Chairman Pai Has a Fever – Stopping Caller ID Spoofing!
November 15, 2018 | by Andrew Regitsky
If we tried to rank FCC Chairman Ajit Pai’s priorities we would put ending net neutrality first since it is the major focus of his anti-regulatory world view. Priorities 2A and 2B would be increasing broadband deployment while fixing universal service once and for all. Gaining quickly, however, is Pai’s new obsession, stopping the exponentially increasing number of unwanted robocalls using fake call IDs.
Pai and his FCC compadres recently levied huge fines against three purveyors of thousands of illegal robocalls, and they prepared to take further action if the industry does not adopt a “robust caller authentication system” by next year. Specifically, Pai is warning the industry it must adopt the “Signature-based Handling of Asserted Information Using toKENs (SHAKEN) and the Secure Telephone Identity Revisited (STIR) standards” without delay.
Before discussing what SHAKEN and STIR entail, let’s take a moment to define illegal caller ID spoofing. According to Techtarget,
Caller ID spoofing is a service that allows a caller to masquerade as someone else by falsifying the number that appears on the recipient's caller ID display. Just as e-mail spoofing can make it appear that a message came from any e-mail address the sender chooses, caller ID spoofing can make a call appear to come from any phone number the caller wishes.
Caller ID spoofing is provided as a service by a number of vendors. Here's one example of how it works: A customer pays in advance for a certain number of calling minutes. To set up a call, the customer opens a Web form and enters their phone number, the recipient's phone number, and the number chosen to appear on the recipient's caller display. The service then patches the call through between the caller and recipient phones as stipulated. Some other services involve having the caller dial a number to access the service and then dial the phone numbers.
To combat illegal caller ID spoofing, using the SHAKEN/STIR framework, Pai asserts that,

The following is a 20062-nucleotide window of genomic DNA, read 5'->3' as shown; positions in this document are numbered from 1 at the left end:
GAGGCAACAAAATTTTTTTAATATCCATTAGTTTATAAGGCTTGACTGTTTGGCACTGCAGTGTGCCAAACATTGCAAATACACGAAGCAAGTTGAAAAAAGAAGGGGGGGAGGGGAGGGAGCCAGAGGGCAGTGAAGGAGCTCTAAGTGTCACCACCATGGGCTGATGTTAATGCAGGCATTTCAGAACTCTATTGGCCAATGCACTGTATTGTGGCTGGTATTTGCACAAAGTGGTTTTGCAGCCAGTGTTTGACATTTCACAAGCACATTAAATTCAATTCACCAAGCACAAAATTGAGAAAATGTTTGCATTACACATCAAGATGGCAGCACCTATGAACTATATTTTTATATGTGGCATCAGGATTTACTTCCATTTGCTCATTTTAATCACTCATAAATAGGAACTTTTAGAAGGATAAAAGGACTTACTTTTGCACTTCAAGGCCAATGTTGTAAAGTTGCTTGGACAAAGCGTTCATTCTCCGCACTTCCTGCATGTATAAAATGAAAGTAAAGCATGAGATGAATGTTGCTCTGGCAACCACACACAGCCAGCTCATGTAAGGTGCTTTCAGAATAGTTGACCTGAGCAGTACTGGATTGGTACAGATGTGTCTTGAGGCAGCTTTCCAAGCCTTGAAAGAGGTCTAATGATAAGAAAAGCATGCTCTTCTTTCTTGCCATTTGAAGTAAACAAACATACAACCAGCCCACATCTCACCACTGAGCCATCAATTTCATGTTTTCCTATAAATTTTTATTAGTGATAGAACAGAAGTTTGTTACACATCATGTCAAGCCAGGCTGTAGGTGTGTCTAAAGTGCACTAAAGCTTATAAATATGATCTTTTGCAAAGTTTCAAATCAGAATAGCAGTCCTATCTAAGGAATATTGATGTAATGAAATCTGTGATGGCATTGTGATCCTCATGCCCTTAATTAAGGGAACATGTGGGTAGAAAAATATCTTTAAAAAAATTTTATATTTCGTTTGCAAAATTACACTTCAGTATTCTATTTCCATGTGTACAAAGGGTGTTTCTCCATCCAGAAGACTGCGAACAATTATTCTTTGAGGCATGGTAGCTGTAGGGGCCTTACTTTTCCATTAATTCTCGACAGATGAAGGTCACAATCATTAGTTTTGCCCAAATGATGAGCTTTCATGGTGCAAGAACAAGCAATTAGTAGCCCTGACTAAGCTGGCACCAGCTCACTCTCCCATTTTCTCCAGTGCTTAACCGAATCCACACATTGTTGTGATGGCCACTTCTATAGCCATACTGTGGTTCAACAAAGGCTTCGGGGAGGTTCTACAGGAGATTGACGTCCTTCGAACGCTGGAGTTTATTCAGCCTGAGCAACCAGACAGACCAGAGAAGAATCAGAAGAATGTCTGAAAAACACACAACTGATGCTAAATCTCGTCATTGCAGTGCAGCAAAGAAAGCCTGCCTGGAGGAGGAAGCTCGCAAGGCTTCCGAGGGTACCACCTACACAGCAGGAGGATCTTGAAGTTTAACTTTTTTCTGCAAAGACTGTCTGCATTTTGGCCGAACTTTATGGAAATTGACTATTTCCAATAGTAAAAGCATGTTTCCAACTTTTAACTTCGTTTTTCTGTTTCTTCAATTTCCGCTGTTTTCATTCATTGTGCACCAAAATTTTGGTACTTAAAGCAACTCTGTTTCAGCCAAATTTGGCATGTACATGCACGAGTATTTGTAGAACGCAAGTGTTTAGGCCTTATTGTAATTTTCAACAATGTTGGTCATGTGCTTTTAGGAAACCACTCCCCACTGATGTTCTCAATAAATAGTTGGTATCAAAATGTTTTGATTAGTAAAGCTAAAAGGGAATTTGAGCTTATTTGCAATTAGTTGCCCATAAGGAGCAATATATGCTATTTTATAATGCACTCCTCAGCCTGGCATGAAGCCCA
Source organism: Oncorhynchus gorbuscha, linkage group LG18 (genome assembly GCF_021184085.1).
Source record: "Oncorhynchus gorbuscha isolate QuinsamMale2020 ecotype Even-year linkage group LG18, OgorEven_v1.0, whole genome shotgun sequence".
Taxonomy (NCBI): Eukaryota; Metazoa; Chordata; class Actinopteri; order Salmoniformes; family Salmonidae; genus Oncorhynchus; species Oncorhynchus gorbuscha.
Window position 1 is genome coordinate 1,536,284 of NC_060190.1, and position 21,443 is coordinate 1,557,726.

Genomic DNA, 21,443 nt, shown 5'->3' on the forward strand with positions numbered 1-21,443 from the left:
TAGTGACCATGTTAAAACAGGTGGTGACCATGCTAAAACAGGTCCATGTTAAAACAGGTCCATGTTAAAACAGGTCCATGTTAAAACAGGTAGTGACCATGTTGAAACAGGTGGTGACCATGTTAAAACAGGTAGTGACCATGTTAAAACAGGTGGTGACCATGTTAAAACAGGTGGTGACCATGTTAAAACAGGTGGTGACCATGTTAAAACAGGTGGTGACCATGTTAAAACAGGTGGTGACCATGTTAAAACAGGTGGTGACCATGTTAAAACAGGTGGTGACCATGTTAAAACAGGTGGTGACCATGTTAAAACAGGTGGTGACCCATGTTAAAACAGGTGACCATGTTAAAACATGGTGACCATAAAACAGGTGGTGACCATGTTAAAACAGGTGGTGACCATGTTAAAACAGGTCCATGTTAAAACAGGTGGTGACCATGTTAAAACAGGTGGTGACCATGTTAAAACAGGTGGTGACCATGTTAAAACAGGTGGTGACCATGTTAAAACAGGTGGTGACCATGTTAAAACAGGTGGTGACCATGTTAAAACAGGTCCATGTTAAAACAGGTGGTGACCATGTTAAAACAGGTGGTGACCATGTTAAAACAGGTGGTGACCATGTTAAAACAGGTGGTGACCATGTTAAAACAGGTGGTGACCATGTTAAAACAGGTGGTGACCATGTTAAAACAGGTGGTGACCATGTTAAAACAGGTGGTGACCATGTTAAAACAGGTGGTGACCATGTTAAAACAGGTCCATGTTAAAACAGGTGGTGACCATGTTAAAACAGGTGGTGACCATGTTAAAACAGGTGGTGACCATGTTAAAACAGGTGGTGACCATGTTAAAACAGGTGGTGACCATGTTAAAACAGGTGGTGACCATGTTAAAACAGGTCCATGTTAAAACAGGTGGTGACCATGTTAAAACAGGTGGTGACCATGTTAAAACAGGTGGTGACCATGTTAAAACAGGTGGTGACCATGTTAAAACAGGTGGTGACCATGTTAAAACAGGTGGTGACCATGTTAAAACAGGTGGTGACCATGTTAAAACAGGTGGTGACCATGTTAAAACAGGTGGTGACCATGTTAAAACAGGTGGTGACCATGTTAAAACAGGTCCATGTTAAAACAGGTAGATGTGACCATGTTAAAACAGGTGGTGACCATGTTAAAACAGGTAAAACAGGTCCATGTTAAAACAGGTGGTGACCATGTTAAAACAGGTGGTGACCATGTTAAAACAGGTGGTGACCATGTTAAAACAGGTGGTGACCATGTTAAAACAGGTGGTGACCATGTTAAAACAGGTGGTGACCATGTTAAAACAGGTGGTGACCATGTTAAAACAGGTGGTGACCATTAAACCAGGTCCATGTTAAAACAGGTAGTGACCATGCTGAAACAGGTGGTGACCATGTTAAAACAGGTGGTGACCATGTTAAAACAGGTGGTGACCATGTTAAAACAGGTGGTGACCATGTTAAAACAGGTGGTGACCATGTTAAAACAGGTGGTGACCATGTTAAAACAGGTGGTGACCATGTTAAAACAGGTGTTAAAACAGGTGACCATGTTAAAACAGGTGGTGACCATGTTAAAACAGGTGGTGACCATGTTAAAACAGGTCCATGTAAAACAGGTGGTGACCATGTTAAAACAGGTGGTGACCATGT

calls traveling through interconnected phone networks would be “signed” as legitimate by originating carriers and validated by other carriers before reaching consumers. The framework digitally validates the handoff of phone calls passing through the complex web of networks, allowing the phone company of the consumer receiving the call to verify that a call is from the person supposedly making it. (FCC November 5, 2018 News Release).
The industry has already made significant progress toward the adoption of SHAKEN/STIR since the Commission accepted the recommendations of the North American Numbering Council in May.
Industry stakeholders have now completed the first step of this process—formation of the governance authority for implementing SHAKEN/STIR. The governance authority is a stakeholder group established to determine the policies by which a carrier and its calls are considered trusted enough to “sign” calls originating on their networks. Next, a policy administrator will be established to certify carriers that are authorized to approve a call as legitimate. Finally, certification authorities will be chosen to provide the “keys” that digitally stamp a call as legitimate. Although some carriers are expected to start signing calls even before this process is complete, operationalizing this system will help all carriers sign calls, attesting to their validity from start to finish—and conversely, making clear which calls are not valid. (Id.).
The FCC does not provide any clue as to the actions it would next take if carriers fall behind in implementing SHAKES/STIR. However, Pai makes it clear that one way or another it will ensure that this system is in place next year. And let’s face it, unwanted robocalls are a massive problem that is accelerating.
In an age when cellphones have become extensions of our bodies, robocallers now follow people wherever they go, disrupting business meetings, church services and bedtime stories with their children.
Though automated calls have long plagued consumers, the volume has skyrocketed in recent years, reaching an estimated 3.4 billion in April, according to YouMail, which collects and analyzes calls through its robocall blocking service. That’s an increase of almost 900 million a month compared with a year ago. (nytimes.com, May 6, 2018).
Finally, telecom has an issue we can all get behind. However, companies will now have to find the dollars to implement the systems to stop these unwanted robocalls. It will be interesting to see how the Commission handles it if some companies fall behind.